6 May 2010 Edition
Ombudsman to investigate PSNI agent provocateur claims
West Belfast teenager Thomas Boyle, who has a history of drug abuse and self-harm, was pressurised to act as a PSNI agent after he was caught shoplifting. He revealed the kind of actions he was instructed to undertake by his PSNI handlers during a media interview last week.
As well as spying and planting tracking devices, Boyle was also told to plant a weapon and explosives to incriminate individuals believed to be active ‘dissidents’.
Boyle admitted he was told to plant Semtex in a neighbour’s shed and plant a gun in his neighbour’s car. His PSNI handlers also pressurised Boyle to join a particular group of ‘dissidents’.
The teenager was given mobile phone Sim cards to contact his handlers and claims he was encouraged to make hoax bomb calls at specified times.
According to Boyle he was promised £2,500 but only ever received £50.
Usually the Ombudsman initiates an investigation in the wake of a complaint but where there is clear public interest he has the power to proceed without a specific complaint.
Announcing his investigation, Al Hutchinson said the allegations against the police made by Boyle included attempts to pervert the course of justice.
“The police actions must be investigated fully. If people are to have confidence in the criminal justice system they must be assured that the police are not above the law,” said the Ombudsman.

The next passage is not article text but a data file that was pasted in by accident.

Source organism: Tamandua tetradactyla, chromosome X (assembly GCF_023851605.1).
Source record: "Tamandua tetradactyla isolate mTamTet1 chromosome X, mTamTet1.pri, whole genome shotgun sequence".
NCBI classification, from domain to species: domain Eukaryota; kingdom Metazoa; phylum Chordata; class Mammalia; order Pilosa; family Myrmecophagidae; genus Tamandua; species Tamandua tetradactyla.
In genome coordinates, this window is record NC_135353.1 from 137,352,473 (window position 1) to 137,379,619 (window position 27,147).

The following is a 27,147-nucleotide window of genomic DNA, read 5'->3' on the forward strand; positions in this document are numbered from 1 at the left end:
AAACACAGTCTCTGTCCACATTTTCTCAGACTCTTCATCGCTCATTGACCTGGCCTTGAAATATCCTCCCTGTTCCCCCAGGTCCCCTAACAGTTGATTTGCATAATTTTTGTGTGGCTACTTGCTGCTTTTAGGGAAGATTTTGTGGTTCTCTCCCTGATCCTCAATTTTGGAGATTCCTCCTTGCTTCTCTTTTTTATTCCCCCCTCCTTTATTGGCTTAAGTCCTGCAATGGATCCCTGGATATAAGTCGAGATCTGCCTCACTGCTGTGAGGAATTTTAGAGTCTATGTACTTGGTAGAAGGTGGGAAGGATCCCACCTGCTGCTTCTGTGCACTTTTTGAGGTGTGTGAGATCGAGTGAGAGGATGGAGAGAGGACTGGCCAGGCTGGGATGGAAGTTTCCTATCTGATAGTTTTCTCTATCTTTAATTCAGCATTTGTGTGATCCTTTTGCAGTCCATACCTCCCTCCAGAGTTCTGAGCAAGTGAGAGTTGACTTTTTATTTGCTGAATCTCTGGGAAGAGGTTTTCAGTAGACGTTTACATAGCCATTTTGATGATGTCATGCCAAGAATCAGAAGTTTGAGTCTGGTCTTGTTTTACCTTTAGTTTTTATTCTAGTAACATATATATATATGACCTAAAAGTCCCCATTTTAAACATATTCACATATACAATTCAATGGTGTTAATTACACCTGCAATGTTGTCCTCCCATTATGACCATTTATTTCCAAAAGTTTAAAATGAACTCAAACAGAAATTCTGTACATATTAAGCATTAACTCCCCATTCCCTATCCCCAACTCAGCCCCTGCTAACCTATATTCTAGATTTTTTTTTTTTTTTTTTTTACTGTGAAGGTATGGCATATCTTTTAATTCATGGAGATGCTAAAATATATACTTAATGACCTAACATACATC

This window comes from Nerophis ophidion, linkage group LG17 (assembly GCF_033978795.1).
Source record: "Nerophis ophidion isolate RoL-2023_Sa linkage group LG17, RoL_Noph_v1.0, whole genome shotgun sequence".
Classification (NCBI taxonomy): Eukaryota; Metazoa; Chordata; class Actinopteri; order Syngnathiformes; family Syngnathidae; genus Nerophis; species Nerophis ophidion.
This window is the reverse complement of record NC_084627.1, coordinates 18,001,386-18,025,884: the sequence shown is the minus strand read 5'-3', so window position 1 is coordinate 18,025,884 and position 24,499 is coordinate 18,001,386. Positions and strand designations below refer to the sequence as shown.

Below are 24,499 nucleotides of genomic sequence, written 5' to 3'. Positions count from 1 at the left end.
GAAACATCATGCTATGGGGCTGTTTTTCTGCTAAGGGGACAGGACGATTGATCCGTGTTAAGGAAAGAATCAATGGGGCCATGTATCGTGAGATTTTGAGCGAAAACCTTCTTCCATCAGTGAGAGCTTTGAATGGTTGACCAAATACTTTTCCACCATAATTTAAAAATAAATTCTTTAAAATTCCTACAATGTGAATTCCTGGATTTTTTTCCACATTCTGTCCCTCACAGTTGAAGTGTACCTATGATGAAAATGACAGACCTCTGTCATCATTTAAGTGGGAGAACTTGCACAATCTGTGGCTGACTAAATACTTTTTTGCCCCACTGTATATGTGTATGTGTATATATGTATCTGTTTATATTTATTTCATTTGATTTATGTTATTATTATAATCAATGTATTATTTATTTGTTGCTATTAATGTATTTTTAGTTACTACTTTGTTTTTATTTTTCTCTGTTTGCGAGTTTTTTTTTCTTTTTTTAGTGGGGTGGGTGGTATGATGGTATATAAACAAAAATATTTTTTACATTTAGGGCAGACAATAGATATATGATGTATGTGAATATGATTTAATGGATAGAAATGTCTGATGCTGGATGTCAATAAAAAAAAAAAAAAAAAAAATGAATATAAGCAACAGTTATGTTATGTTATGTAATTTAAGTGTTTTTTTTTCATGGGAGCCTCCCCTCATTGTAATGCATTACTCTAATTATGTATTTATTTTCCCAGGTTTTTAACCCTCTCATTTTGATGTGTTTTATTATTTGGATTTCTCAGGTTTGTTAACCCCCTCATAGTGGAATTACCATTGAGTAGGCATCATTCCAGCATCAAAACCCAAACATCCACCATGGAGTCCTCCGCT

The recruitment of a vulnerable teenager and the way in which he was used as an agent provocateur is also to be raised with the Policing Board.
Sinn Féin Policing Board member Alex Maskey said that while the use of informers is standard practice for police services the world over, there has to be a proper protocol.
“Obviously we have a history of political policing which has seen the use of agents provocateur. Clearly allegations such as these need to be scrutinised,” said Maskey.
According to Boyle, he was given the names of 10 people who lived in his area and told to spy on them. Among those Boyle was instructed to watch were former IRA prisoners Tommy Tolan and Gerard McCrory.
Both Tolan and McCrory served prison sentences after being convicted in relation to the abduction of one-time INLA leader Bobby Tohill in 2004.
The two men have been subjected to ongoing police harassment since their release from prison. According to Boyle, he was offered payment by his handlers to plant a gun in McCrory’s car and ammunition in a garden shed belonging to Tolan.
“It’s former RUC men who have been stopping me and a few times have told me that they’ll have me back in jail so I’ve no doubt that there are still dirty tricks at play here.”
“We are both being set up in an attempt to put us back in jail; I’ve no doubt about that.”